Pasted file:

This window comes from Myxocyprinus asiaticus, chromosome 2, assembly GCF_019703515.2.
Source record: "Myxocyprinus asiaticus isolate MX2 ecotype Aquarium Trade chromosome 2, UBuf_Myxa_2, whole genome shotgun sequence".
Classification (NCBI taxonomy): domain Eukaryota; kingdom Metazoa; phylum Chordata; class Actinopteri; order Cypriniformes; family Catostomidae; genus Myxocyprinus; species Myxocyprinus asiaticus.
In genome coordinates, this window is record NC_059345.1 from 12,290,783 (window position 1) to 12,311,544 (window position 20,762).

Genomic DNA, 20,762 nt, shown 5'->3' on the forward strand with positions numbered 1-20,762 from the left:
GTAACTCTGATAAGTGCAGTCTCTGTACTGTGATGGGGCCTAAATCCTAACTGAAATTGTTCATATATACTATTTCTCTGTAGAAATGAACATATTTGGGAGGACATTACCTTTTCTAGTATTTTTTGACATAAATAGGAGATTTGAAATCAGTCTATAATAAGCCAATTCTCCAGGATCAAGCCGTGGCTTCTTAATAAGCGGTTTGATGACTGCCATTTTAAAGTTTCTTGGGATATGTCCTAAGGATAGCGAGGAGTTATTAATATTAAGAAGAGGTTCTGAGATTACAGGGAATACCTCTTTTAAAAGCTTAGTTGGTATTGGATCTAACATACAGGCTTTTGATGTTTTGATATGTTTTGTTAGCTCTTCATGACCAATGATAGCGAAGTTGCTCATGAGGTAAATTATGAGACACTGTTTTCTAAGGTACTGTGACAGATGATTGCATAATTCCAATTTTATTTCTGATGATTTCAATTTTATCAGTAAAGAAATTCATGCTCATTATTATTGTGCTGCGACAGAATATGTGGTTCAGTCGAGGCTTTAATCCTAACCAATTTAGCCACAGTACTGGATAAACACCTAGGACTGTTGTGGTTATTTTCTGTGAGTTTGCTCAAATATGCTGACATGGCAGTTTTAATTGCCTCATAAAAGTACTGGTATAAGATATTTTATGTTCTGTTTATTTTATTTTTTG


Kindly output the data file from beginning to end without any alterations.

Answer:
This window comes from Myxocyprinus asiaticus, chromosome 2, assembly GCF_019703515.2.
Source record: "Myxocyprinus asiaticus isolate MX2 ecotype Aquarium Trade chromosome 2, UBuf_Myxa_2, whole genome shotgun sequence".
Classification (NCBI taxonomy): domain Eukaryota; kingdom Metazoa; phylum Chordata; class Actinopteri; order Cypriniformes; family Catostomidae; genus Myxocyprinus; species Myxocyprinus asiaticus.
In genome coordinates, this window is record NC_059345.1 from 12,290,783 (window position 1) to 12,311,544 (window position 20,762).

Genomic DNA, 20,762 nt, shown 5'->3' on the forward strand with positions numbered 1-20,762 from the left:
GTAACTCTGATAAGTGCAGTCTCTGTACTGTGATGGGGCCTAAATCCTAACTGAAATTGTTCATATATACTATTTCTCTGTAGAAATGAACATATTTGGGAGGACATTACCTTTTCTAGTATTTTTTGACATAAATAGGAGATTTGAAATCAGTCTATAATAAGCCAATTCTCCAGGATCAAGCCGTGGCTTCTTAATAAGCGGTTTGATGACTGCCATTTTAAAGTTTCTTGGGATATGTCCTAAGGATAGCGAGGAGTTATTAATATTAAGAAGAGGTTCTGAGATTACAGGGAATACCTCTTTTAAAAGCTTAGTTGGTATTGGATCTAACATACAGGCTTTTGATGTTTTGATATGTTTTGTTAGCTCTTCATGACCAATGATAGCGAAGTTGCTCATGAGGTAAATTATGAGACACTGTTTTCTAAGGTACTGTGACAGATGATTGCATAATTCCAATTTTATTTCTGATGATTTCAATTTTATCAGTAAAGAAATTCATGCTCATTATTATTGTGCTGCGACAGAATATGTGGTTCAGTCGAGGCTTTAATCCTAACCAATTTAGCCACAGTACTGGATAAACACCTAGGACTGTTGTGGTTATTTTCTGTGAGTTTGCTCAAATATGCTGACATGGCAGTTTTAATTGCCTCATAAAAGTACTGGTATAAGATATTTTATGTTCTGTTTATTTTATTTTTTG